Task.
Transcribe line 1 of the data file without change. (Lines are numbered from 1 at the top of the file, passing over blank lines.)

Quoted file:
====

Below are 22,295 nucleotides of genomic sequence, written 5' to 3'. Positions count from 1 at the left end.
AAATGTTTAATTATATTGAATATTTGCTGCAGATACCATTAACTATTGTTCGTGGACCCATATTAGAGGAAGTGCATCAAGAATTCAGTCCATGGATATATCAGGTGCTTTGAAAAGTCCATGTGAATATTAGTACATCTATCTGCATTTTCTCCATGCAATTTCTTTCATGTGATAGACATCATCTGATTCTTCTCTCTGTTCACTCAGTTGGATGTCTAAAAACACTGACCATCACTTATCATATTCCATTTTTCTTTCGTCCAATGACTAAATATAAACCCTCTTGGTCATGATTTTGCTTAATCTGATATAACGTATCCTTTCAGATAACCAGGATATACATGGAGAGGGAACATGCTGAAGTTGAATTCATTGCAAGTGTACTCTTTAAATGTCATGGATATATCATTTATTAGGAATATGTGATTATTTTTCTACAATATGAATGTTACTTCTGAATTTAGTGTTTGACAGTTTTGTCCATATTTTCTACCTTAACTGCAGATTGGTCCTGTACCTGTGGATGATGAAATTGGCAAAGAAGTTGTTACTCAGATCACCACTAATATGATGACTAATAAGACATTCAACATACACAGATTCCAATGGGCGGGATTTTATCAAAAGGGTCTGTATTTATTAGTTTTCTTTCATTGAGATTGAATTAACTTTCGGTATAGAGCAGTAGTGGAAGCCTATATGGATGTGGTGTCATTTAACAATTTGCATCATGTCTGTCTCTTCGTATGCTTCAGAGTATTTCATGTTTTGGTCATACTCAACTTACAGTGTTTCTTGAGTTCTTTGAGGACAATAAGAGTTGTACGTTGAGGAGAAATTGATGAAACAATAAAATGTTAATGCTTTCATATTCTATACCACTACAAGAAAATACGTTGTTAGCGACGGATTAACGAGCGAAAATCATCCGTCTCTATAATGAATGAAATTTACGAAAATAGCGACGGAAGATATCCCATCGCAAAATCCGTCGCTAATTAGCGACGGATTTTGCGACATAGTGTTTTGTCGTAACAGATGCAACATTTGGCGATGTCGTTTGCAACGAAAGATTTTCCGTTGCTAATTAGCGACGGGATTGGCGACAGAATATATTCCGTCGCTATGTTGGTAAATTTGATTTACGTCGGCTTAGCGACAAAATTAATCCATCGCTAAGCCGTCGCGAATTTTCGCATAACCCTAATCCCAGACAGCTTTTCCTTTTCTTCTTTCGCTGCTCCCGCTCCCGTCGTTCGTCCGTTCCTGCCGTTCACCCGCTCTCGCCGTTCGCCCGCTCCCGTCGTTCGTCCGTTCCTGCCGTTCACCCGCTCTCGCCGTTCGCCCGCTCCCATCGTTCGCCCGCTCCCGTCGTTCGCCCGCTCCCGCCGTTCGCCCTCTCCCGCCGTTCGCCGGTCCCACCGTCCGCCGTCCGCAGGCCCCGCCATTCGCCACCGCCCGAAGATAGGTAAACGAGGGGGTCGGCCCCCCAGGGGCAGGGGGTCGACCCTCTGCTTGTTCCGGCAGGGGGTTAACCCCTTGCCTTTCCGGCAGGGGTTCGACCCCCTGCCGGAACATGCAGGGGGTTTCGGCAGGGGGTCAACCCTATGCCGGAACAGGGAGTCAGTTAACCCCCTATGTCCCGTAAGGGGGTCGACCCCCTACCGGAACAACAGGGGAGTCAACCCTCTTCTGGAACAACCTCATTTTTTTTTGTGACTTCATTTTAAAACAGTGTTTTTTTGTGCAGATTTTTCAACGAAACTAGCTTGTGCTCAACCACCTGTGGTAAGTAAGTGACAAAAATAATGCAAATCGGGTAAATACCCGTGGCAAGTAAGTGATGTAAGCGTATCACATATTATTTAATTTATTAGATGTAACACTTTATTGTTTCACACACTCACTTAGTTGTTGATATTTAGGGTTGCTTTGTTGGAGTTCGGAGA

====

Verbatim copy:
Below are 22,295 nucleotides of genomic sequence, written 5' to 3'. Positions count from 1 at the left end.